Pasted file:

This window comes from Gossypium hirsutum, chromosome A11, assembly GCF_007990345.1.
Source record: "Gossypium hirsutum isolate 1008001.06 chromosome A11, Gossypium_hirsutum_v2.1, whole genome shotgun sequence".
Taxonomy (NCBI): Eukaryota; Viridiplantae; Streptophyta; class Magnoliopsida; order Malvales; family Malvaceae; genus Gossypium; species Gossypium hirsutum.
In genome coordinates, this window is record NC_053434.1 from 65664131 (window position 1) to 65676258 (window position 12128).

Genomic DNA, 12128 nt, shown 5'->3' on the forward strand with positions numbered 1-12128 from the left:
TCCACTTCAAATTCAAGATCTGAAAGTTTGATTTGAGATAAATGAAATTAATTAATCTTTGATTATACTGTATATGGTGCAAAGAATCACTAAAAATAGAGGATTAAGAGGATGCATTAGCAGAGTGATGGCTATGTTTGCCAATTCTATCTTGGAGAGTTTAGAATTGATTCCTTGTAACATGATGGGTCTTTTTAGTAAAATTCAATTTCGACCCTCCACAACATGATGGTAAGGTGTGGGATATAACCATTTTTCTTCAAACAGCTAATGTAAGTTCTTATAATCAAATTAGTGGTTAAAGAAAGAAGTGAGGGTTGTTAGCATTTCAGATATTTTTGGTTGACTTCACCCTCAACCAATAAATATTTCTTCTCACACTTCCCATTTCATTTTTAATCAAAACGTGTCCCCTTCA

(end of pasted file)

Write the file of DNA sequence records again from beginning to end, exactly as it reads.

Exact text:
This window comes from Gossypium hirsutum, chromosome A11, assembly GCF_007990345.1.
Source record: "Gossypium hirsutum isolate 1008001.06 chromosome A11, Gossypium_hirsutum_v2.1, whole genome shotgun sequence".
Taxonomy (NCBI): Eukaryota; Viridiplantae; Streptophyta; class Magnoliopsida; order Malvales; family Malvaceae; genus Gossypium; species Gossypium hirsutum.
In genome coordinates, this window is record NC_053434.1 from 65664131 (window position 1) to 65676258 (window position 12128).

Genomic DNA, 12128 nt, shown 5'->3' on the forward strand with positions numbered 1-12128 from the left:
TCCACTTCAAATTCAAGATCTGAAAGTTTGATTTGAGATAAATGAAATTAATTAATCTTTGATTATACTGTATATGGTGCAAAGAATCACTAAAAATAGAGGATTAAGAGGATGCATTAGCAGAGTGATGGCTATGTTTGCCAATTCTATCTTGGAGAGTTTAGAATTGATTCCTTGTAACATGATGGGTCTTTTTAGTAAAATTCAATTTCGACCCTCCACAACATGATGGTAAGGTGTGGGATATAACCATTTTTCTTCAAACAGCTAATGTAAGTTCTTATAATCAAATTAGTGGTTAAAGAAAGAAGTGAGGGTTGTTAGCATTTCAGATATTTTTGGTTGACTTCACCCTCAACCAATAAATATTTCTTCTCACACTTCCCATTTCATTTTTAATCAAAACGTGTCCCCTTCA